This week on campus, students continued to react to both the presidential election results and the multiple hate crimes that have occured in Ann Arbor since, culminating Wednesday when nearly 1,000 students joined Rev. Jesse Jackson in a walkout protest against racism and violence. However, one reaction stood out because of its different focus. Earlier this week, students and others began circulating a #NotMyCampus petition condemning and commenting on both recent protests and a Nov. 9 vigil on the Diag in response to the election results. Appended to the petition were personal statements by community members expressing feelings of misrepresentation by the administration and exclusion from their community for their conservative viewpoints. While it’s vital that campus is a space where all feel comfortable engaging in thoughtful dialogue about their political leanings, we feel this petition misunderstands the fact that one cannot equate these feelings of exclusion to fearing for the safety of their life, a salient concern for students in light of recent incidents of violence on this campus. 

We recognize that the roughly 10 percent of students who voted for President-elect Donald Trump feel excluded, and these feelings are legitimate. Research suggests that the kind of polarized rhetoric surrounding this election could have adverse effects on the social progress that occurs when we have conversations with those who hold different views than our own. It must be understood that many students who voted this way do not feel aligned with Trump’s offensive ideology and voted for him for other reasons. But we must also emphasize why the majority of our campus community is frustrated by the students who signed the #NotMyCampus petition. We fear the petition signers may not understand how those who are fearful for their physical safety see a vote for Trump as a vote for racism and other discriminatory ideas to reign in our world. It is impossible to divorce the idea of Trump from the offensive rhetoric and racist beliefs his campaign promoted, legitimized and normalized. It is concerning that the students who voted for Trump — regardless of whether they personally support such rhetoric — could put aside his alarmingly exclusionary and offensive claims and promises, seemingly not understanding how this kind of speech can harm our country and our campus.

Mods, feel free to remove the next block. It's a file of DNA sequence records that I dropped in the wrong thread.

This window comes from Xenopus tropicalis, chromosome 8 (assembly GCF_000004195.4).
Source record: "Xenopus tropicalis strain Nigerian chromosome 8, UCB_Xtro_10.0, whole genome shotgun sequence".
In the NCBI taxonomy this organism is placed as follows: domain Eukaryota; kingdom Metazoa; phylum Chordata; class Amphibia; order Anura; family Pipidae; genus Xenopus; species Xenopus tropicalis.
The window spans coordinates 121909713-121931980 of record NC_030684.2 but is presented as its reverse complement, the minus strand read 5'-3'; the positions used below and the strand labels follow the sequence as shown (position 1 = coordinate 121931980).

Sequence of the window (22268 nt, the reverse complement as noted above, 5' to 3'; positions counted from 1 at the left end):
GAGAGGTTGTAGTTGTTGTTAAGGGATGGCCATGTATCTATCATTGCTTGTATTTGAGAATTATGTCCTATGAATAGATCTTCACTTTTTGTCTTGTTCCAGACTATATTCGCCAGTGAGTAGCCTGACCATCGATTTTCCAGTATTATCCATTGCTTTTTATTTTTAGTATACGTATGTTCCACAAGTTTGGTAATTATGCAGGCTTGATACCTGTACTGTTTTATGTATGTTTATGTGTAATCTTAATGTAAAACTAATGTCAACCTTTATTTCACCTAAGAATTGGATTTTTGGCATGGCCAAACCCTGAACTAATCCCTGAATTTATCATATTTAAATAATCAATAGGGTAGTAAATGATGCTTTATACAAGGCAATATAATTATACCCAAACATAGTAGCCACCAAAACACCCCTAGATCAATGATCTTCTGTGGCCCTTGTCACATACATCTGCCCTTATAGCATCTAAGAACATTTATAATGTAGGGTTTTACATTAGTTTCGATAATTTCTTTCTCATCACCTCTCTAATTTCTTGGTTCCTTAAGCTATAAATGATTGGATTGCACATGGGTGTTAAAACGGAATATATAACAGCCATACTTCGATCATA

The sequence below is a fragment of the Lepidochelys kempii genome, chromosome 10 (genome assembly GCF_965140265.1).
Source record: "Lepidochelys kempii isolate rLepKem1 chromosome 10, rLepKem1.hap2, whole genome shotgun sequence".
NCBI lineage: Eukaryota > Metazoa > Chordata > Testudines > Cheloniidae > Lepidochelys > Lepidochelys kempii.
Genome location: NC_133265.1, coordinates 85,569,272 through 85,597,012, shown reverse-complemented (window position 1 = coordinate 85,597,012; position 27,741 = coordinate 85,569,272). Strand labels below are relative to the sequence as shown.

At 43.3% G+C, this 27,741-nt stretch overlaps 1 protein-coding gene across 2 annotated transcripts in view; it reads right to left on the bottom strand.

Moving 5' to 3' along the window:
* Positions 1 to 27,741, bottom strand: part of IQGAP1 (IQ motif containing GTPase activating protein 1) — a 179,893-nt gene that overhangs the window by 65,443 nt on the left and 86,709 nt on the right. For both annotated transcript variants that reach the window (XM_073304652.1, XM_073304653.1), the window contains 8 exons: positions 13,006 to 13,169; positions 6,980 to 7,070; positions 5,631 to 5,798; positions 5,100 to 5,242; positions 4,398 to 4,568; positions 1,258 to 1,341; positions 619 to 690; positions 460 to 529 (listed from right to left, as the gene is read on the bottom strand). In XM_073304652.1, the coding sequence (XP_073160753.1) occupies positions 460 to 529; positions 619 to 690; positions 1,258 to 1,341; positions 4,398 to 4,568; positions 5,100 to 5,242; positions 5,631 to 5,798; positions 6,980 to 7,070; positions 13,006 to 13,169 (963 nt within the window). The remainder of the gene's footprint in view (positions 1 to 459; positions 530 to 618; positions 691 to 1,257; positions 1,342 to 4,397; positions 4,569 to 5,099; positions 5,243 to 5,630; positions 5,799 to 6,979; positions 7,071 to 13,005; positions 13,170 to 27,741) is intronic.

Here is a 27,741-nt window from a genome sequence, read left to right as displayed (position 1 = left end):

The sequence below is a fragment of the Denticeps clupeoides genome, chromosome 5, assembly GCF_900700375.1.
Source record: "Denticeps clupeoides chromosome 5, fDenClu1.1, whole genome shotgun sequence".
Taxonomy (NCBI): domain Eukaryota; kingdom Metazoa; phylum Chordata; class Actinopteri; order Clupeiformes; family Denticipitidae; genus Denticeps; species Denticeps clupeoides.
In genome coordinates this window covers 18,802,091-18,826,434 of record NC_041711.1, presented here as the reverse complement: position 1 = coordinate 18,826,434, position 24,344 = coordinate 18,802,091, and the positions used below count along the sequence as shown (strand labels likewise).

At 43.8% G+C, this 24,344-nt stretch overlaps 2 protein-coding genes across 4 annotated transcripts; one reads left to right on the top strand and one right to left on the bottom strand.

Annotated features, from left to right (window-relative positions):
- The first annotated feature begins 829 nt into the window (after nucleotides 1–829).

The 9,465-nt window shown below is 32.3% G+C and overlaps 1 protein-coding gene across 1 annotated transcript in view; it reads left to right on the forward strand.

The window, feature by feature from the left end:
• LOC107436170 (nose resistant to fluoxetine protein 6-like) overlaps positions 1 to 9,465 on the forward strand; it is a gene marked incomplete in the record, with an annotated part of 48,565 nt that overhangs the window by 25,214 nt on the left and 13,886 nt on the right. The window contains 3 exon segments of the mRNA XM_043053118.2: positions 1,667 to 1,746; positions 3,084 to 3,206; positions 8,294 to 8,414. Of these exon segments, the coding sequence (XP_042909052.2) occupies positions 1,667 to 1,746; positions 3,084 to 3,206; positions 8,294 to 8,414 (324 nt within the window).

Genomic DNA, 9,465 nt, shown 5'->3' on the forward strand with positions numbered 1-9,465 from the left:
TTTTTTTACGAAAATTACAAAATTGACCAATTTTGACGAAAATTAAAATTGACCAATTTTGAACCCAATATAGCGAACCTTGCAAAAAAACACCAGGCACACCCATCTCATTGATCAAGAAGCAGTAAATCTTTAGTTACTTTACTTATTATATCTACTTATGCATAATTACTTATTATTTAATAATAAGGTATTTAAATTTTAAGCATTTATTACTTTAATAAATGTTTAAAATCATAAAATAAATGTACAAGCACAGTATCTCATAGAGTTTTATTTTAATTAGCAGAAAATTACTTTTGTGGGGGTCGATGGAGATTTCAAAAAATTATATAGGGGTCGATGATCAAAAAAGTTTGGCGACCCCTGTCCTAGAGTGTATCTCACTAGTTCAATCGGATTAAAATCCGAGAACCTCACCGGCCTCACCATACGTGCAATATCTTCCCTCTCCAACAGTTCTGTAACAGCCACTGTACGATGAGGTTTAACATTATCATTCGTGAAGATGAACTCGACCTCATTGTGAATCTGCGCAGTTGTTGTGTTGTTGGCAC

The statement under most scrutiny by the petition is from a speech University President Mark Schlissel gave at the Nov. 9 vigil, in which he stated, “Ninety percent of you rejected the kind of hate and the fractiousness and the longing for some kind of idealized version of a non-existent yesterday that was expressed during the campaign.” With these remarks, Schlissel made two parallels: A vote for a candidate other than Trump is a vote against hate, and by extension, a vote for Trump is a vote for hate. Though somewhat indirect, this second parallel — along with administrators’ extensive outreach to students both over email and through presence at protests — understandably made many students who voted for Trump feel ostracized. We feel that Schlissel’s quote was not attempting to condemn students who voted for Trump, but rather prioritizing students who are grieving, suffering or fearing for their livelihood. But we also believe Schlissel should and could represent and support the 90 percent of students who voted against Trump without rejecting the 10 percent of students who did by affirming student safety and concerns without wading into ideology. It is vital that Schlissel understands this and urges our community to come together instead of deepening the divide.   

We do want to acknowledge the proactive approach Schlissel and other administrators have taken. In the recent past, from the #BBUM movement to the protests against racist posters to the creation of this year’s Diversity, Equity and Inclusion Plan, administrators have been criticized by students for not engaging with students enough and not providing genuine support when students are both frustrated and hurting. This week, Schlissel and many administrators and staff have been present and supportive. In comparison to the University administration’s past responses to students’ concerns on campus, Schlissel and other administrators’ responses to hateful rhetoric should be commended. 

Everyone in our University community must be careful not to denounce conservative or Republican ideology and increase the harmful polarization that has made Trump the president-elect. Though the 10 percent’s feelings of exclusion should be heard, these same students must, in turn, hear and understand why marginalized communities and their allies feel their votes supporting Trump are votes supporting racism. Only when both sides have listened and heard this can we begin to move forward toward a more productive, safe and united campus. 

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